Please use this identifier to cite or link to this item: http://buratest.brunel.ac.uk/handle/2438/11759
Full metadata record
DC FieldValueLanguage
dc.contributor.authorChigara, B-
dc.contributor.authorNwankwo, CM-
dc.date.accessioned2015-12-15T10:20:18Z-
dc.date.available2015-
dc.date.available2015-12-15T10:20:18Z-
dc.date.issued2015-
dc.identifier.citationNordic Journal of Human Rights, 2015, 33 (3), pp. 243 - 268en_US
dc.identifier.issn1891-8131-
dc.identifier.urihttp://bura.brunel.ac.uk/handle/2438/11759-
dc.description.abstractThis article examines, under the light of international law, African States’ fascination and fall-out with the ICC. It examines the challenge to international institutions and to international justice for high crimes posed by the quasi-supranational African Union’s (AU) emergent practice of ordering its Member States Parties not to co-operate with ICC Arrest Warrants against African Heads of States/Governments. The legal substance of AU claims and the AU’s own interpretations of the standards of sovereign immunity and universal jurisdiction are also examined. The article shows that emergent AU recalcitrance to ICC orders is difficult to dismiss even though it may be contrary to current international law on the Law of Treaties which nullifies resort to domestic local law as a justification for breach of the strictures of international law. In particular, AU claims that universal jurisdiction and sovereign immunity should be redefined to suit their concerns contradict recent international efforts to combat impunity for international crimes.en_US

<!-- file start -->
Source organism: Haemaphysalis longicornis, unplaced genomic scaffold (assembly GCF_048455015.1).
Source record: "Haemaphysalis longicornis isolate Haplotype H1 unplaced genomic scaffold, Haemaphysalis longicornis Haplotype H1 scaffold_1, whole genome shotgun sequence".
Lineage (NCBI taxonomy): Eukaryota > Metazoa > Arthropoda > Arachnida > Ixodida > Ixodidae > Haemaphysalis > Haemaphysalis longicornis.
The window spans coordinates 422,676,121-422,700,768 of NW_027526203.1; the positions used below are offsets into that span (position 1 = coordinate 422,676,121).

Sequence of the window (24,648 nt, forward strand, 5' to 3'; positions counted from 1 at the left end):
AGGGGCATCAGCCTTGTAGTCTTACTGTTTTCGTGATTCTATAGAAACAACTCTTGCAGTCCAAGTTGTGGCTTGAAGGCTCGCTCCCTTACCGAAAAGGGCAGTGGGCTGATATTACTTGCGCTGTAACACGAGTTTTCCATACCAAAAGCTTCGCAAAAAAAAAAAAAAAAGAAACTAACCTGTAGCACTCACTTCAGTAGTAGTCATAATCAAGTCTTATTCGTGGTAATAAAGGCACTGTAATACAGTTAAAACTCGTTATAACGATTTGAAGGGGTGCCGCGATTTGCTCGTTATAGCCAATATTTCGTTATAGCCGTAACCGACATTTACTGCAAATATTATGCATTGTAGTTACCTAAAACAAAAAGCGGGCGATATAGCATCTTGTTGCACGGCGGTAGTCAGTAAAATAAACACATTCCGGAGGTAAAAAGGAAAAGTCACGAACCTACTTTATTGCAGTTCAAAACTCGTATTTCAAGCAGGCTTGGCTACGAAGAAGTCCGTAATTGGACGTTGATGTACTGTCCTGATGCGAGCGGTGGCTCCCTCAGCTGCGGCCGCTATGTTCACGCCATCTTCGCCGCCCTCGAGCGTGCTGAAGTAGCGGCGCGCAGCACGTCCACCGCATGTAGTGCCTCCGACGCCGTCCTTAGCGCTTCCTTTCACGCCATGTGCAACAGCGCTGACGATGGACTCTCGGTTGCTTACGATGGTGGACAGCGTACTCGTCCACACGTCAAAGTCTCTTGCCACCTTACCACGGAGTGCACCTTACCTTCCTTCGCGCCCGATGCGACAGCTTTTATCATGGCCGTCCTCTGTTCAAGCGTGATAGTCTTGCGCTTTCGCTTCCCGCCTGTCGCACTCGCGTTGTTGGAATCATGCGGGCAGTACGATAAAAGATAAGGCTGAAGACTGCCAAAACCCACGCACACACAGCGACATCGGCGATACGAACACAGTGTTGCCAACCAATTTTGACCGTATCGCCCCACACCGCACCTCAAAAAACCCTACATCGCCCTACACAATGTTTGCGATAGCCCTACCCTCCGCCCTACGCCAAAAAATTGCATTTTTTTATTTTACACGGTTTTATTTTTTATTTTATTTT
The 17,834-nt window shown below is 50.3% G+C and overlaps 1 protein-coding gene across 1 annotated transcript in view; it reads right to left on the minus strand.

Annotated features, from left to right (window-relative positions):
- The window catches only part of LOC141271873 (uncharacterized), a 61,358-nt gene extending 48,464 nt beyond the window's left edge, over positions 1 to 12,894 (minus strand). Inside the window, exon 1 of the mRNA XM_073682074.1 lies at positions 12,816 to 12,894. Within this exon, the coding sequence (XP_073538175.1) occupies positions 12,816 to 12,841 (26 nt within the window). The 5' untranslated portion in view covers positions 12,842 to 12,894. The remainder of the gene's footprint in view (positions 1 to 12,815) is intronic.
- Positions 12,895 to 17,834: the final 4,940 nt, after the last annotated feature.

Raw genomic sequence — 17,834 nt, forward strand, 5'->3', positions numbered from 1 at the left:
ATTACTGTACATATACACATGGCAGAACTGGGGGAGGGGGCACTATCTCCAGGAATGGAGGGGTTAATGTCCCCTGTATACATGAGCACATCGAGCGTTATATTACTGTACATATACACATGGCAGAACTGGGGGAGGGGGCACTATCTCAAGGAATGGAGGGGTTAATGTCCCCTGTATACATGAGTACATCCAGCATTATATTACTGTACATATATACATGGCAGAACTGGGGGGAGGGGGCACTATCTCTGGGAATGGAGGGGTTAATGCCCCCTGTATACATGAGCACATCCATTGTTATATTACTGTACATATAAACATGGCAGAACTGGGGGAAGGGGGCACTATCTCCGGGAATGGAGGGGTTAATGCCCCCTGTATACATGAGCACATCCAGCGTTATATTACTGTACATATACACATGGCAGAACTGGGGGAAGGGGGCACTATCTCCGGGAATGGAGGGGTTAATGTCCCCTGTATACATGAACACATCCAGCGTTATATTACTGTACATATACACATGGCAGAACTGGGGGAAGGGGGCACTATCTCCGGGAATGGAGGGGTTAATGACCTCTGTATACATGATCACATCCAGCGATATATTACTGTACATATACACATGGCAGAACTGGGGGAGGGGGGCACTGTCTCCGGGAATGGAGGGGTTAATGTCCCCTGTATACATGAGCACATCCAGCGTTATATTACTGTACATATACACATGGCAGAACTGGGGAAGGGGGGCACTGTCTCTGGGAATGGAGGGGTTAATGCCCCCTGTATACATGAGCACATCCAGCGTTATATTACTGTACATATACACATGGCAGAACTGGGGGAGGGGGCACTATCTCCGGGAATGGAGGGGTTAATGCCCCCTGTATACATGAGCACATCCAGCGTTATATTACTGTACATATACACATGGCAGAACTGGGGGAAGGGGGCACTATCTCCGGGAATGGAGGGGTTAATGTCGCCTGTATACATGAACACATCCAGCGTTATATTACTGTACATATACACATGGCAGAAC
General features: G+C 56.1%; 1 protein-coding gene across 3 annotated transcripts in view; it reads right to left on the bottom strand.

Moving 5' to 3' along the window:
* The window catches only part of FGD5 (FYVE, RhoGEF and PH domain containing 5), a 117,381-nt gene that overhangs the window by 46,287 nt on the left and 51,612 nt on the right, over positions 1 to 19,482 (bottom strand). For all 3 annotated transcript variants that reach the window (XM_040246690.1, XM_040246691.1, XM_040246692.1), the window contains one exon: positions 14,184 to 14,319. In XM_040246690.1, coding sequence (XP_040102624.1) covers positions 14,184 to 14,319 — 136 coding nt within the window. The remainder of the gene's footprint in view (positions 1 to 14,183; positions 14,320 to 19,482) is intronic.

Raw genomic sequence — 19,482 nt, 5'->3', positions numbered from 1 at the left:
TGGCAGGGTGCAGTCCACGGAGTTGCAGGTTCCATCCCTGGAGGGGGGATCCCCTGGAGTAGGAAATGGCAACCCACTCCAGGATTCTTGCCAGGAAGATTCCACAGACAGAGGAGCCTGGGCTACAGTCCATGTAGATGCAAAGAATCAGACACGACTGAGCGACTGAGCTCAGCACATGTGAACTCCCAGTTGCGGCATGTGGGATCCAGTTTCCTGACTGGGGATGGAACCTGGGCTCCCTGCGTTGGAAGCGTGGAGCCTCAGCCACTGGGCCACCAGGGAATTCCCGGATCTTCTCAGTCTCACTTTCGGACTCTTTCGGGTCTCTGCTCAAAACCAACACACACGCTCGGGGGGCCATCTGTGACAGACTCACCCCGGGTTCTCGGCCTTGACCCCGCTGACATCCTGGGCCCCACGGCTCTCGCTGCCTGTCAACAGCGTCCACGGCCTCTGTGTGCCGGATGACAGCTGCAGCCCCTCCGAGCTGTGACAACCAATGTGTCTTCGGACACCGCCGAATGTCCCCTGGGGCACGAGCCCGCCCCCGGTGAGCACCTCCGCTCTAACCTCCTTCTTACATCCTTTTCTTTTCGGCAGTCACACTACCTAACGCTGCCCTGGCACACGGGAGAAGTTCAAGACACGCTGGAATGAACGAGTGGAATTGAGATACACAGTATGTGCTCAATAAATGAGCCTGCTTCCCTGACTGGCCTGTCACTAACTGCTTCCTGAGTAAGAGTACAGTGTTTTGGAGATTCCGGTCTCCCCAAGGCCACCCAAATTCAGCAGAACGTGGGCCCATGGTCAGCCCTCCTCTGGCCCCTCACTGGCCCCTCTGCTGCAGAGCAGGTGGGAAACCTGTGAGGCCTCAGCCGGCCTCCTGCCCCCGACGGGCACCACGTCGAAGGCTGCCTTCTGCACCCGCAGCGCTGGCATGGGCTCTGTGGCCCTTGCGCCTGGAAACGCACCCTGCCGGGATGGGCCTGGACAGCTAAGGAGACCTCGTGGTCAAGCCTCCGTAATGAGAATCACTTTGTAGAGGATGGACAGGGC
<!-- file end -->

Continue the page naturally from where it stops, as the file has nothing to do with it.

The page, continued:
dc.format.extent243 - 268-
dc.language.isoenen_US
dc.publisherUniversitetsforlaget (Scandinavian University Press)en_US
dc.subjectWar crimesen_US
dc.subjectGenocideen_US
dc.subjectCrimes against humanityen_US
dc.subjectHuman rightsen_US
dc.subjectJusticeen_US
dc.subjectUniversal Jurisdictionen_US
dc.subjectSovereign Immunityen_US
dc.subjectAUen_US
dc.subjectICCen_US
dc.subjectOTPen_US
dc.subjectEUen_US
dc.subjectAl Bashiren_US
dc.title‘To be or not to be?’ The African Union and its Member States Parties' Participation as High Contracting States Parties to the Rome Statute of the International Criminal Court (1998)en_US
dc.typeArticleen_US
dc.identifier.doihttp://dx.doi.org/10.1080/18918131.2015.1105559-
dc.relation.isPartOfNordic Journal of Human Rights / Nordisk Tidsskrift for Menneskerettigheter-
pubs.issue3-
pubs.publication-statusPublished-
pubs.publication-statusPublished-
pubs.volume33-
Appears in Collections:Law

Files in This Item:
File Description SizeFormat 
Fulltext.pdf480.87 kBAdobe PDFView/Open


Items in BURA are protected by copyright, with all rights reserved, unless otherwise indicated.